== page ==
Are Athletes Drinking Too Much Water?

Do you spend hours in the gym or training for a sport? Are you struggling to drink more water? If you’re already well hydrated, it’s no need for extra fluids. Drinking too much water is just as dangerous as not drinking enough. Yet, most people drink beyond thirst during exercise in order to meet their daily fluid requirements.

How Much Water Is Too Much?

Water makes up about 70 percent of the human body. Every tissue needs this fluid to survive. Every day, you lose water through sweat, urine, breathing, and other bodily functions. Thus, it’s essential to replace lost fluids and stay hydrated. Even the slightest dehydration can lead to fatigue, decreased athletic performance, brain fog, headaches, arrhythmia, fainting, and difficulty breathing.

The minimum recommended intake of water is two and a half liters or eight glasses a day. The more active you are, the more water you should drink, at least in theory. The truth is that fluid requirements vary from one person to another. Contrary to popular belief, it’s unneccesary to drink water all day long to prevent dehydration. This can actually negativity affect your health, leading to hyponatremia or water intoxication.

Drinking too much water dilutes the sodium content of your blood, causing muscle spasms, cramping, irritability, low energy, tiredness, nausea, and vomiting. In severe cases, it may lead to seizures, coma, and even death. Hyponatremia is common among athletes and individuals engaged in high-intensity activities, such as marathons and triathlons. Certain medications, such as antidepressants and pain relievers, increase the risk too.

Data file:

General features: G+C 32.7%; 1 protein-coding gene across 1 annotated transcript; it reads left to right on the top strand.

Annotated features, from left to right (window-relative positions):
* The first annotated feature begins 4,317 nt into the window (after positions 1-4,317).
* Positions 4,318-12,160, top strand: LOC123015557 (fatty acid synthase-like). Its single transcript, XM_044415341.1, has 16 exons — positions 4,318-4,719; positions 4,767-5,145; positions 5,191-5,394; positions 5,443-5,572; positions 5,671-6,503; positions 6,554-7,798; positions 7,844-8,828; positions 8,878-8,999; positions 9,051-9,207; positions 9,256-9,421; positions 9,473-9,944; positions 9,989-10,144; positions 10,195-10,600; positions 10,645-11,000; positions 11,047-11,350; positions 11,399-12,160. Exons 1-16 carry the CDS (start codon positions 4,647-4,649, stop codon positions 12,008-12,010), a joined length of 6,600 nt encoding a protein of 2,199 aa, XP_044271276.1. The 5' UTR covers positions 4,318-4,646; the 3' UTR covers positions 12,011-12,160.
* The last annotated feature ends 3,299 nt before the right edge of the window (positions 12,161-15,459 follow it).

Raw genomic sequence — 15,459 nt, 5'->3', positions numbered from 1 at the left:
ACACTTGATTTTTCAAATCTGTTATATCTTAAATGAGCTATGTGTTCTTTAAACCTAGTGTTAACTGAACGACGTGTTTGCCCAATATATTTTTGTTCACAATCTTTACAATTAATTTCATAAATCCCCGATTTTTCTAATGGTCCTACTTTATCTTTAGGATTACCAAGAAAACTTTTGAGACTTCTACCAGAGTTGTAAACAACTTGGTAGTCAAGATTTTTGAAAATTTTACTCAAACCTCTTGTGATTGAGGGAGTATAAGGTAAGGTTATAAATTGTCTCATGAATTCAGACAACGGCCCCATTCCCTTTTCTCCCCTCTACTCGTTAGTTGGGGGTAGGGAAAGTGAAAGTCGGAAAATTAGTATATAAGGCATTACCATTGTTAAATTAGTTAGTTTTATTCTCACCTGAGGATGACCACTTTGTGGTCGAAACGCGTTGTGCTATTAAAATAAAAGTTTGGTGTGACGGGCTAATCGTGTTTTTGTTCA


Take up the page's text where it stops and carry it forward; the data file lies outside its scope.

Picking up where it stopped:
Depending on its severity, this condition can be acute or chronic. Acute hyponatremia is characterized by a sudden drop in sodium levels, which may lead to brain swelling and coma. Chronic hyponatremia occurs when sodium levels gradually drop over a period of two days or longer. Its complications are less severe.

So How Much Water, How Often?

Research indicates that drinking more than one liter of fluids per hour may cause dilutional hyponatremia. Ideally, athletes should not exceed 500 -750 milliliters per hour for intense activities performed in hot weather conditions. Other studies suggest a fluid intake of up to 200 milliliters every 15 to 20 minutes of exercise. Just like everything else, balance is the key. Remember that fluid requirements depend on a variety of factors, such as the type and duration of activity, age, body weight, and climate.

Some athletes may be tempted to consume sports drinks instead of water to prevent electrolyte imbalances. Unfortunately, these beverages are anything but healthy. Most sports drinks contain large amounts of sugar, additives, and artificial flavors that affect overall health. The extra sugar causes insulin and blood sugar spikes followed by crashes. It also increases the risk of diabetes, obesity, metabolic syndrome, and insulin resistance.

While it’s true that sports drinks contain electrolytes like sodium and potassium, it doesn’t mean they are good for health. Consuming sugar after exercise affects the release of human growth hormone and lowers insulin sensitivity. Sugar-free brands aren’t better either. In general, they contain high fructose corn syrup, sucralose, and other artificial sweeteners that mess up your hormones and cause digestive problems, blood sugar spikes, tooth decay, and fragile bones. Water is your best bet. If you’re not sure how much to drink, listen to your body and let thirst be your guide.


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